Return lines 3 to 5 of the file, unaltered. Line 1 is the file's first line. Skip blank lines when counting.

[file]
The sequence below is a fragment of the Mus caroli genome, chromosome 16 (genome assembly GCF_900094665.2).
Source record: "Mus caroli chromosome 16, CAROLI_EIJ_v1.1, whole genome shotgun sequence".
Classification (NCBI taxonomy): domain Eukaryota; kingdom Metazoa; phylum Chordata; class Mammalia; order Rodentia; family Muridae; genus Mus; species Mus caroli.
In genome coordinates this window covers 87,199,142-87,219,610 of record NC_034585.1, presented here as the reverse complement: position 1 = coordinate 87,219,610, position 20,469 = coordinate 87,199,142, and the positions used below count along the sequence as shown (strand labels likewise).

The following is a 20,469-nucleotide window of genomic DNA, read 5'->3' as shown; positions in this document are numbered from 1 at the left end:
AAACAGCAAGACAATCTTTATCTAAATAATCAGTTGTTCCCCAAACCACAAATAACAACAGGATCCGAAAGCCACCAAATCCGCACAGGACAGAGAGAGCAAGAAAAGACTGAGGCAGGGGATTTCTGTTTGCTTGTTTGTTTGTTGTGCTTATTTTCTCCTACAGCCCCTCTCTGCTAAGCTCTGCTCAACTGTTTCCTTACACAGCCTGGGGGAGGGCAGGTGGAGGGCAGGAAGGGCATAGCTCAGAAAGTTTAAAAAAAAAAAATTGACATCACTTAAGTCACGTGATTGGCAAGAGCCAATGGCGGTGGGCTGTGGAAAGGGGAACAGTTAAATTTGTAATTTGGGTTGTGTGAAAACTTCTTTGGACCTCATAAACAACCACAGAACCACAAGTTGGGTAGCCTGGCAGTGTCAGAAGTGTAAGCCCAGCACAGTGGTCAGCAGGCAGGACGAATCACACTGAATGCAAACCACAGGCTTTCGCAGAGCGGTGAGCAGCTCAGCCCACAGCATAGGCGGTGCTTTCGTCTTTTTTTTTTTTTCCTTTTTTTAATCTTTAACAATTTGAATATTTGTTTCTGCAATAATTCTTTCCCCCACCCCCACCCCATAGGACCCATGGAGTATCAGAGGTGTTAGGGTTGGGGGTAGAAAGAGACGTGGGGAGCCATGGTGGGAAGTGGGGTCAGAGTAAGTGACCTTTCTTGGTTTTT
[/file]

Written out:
Classification (NCBI taxonomy): domain Eukaryota; kingdom Metazoa; phylum Chordata; class Mammalia; order Rodentia; family Muridae; genus Mus; species Mus caroli.
In genome coordinates this window covers 87,199,142-87,219,610 of record NC_034585.1, presented here as the reverse complement: position 1 = coordinate 87,219,610, position 20,469 = coordinate 87,199,142, and the positions used below count along the sequence as shown (strand labels likewise).

The following is a 20,469-nucleotide window of genomic DNA, read 5'->3' as shown; positions in this document are numbered from 1 at the left end: